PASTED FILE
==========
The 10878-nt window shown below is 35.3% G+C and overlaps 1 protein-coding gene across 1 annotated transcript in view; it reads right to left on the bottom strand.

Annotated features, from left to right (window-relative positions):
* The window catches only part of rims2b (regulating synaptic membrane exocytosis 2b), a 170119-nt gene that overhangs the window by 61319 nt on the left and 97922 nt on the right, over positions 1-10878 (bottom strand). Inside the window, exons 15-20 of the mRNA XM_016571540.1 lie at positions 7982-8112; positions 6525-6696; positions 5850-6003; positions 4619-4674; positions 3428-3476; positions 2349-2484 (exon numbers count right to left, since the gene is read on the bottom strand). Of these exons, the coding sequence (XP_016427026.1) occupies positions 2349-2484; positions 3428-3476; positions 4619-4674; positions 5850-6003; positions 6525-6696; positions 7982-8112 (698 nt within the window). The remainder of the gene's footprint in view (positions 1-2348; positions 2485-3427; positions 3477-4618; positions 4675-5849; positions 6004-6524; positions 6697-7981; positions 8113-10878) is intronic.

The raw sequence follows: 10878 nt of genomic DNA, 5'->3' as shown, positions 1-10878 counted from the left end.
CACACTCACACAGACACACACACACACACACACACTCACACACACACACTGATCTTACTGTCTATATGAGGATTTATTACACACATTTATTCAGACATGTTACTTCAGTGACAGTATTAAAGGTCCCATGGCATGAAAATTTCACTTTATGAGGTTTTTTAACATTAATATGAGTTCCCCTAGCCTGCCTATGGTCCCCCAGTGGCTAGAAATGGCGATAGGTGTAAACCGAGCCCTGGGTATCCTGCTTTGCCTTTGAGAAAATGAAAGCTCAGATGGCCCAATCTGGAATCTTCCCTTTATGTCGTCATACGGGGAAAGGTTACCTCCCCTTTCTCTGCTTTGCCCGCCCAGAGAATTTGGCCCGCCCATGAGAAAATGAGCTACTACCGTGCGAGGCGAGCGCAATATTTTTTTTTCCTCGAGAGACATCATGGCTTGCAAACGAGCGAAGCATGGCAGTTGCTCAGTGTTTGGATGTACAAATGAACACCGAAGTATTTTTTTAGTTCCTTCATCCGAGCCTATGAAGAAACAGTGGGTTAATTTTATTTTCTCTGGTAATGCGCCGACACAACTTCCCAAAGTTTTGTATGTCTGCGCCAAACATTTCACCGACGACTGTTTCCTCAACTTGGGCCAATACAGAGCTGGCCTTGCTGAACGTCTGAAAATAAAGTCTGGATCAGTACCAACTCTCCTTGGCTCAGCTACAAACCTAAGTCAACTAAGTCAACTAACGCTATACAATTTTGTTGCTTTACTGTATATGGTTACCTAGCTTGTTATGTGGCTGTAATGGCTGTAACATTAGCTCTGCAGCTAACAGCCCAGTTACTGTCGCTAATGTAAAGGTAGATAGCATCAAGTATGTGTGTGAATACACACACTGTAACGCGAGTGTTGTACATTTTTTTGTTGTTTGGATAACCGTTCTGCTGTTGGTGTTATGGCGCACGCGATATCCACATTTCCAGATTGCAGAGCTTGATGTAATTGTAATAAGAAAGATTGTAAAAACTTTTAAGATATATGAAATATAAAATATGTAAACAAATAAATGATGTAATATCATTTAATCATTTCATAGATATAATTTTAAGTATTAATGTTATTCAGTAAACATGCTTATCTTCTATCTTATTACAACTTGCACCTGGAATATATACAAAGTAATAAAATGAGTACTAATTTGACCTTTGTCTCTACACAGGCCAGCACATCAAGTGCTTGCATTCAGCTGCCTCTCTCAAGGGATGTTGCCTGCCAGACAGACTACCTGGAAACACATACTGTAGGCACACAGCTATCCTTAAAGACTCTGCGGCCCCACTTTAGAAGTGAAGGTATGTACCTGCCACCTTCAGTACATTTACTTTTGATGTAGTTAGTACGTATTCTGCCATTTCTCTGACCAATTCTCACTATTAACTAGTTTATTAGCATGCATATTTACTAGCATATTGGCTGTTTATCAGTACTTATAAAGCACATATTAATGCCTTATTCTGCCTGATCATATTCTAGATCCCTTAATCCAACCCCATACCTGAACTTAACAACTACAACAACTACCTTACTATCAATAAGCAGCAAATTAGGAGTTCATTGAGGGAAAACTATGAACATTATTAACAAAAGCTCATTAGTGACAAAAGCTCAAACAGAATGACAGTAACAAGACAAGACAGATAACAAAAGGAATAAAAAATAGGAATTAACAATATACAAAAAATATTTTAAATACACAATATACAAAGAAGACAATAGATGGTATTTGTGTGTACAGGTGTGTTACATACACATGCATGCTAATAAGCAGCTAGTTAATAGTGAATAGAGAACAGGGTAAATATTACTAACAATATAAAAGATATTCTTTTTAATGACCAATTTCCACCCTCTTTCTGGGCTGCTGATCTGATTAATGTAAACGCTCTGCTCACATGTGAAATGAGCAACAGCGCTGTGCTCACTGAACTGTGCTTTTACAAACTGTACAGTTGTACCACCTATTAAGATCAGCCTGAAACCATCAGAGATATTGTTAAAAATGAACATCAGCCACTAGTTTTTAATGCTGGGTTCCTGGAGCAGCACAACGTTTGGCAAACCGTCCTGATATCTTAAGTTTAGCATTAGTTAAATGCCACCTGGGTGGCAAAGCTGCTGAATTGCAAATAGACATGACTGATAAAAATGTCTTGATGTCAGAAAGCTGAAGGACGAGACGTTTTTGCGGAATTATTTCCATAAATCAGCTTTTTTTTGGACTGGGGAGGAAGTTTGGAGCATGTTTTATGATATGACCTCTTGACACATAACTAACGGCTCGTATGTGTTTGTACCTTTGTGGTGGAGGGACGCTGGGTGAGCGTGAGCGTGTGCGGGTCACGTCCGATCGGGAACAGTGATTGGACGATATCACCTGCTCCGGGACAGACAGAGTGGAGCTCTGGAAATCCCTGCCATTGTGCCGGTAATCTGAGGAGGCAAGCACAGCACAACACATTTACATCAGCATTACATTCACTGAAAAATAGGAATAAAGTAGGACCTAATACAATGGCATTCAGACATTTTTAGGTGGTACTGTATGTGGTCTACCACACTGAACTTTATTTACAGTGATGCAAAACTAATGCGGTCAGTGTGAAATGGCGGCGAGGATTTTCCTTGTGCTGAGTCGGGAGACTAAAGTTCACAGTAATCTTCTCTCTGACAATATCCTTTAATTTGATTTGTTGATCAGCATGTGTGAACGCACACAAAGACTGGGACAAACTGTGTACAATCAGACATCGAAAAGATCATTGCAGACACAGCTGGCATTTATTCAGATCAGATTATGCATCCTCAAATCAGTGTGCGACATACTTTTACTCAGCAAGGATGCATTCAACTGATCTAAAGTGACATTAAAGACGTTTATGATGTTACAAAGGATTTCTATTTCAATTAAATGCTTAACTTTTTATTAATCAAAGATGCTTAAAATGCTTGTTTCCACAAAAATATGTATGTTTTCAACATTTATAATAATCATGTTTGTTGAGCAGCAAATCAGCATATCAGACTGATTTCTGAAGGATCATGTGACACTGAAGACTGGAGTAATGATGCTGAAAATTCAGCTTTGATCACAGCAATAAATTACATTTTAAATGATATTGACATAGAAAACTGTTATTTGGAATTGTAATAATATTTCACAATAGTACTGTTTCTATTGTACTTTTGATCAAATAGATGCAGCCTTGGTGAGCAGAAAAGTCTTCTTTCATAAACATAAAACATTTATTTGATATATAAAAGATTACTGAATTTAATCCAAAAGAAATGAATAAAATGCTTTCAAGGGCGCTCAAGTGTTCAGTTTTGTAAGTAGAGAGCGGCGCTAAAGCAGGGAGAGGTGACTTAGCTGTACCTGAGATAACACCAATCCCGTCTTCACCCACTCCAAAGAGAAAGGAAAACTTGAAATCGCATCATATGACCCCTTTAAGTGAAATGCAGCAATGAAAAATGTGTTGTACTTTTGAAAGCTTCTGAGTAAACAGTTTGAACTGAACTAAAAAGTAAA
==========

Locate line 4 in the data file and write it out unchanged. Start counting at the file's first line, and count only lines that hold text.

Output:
The raw sequence follows: 10878 nt of genomic DNA, 5'->3' as shown, positions 1-10878 counted from the left end.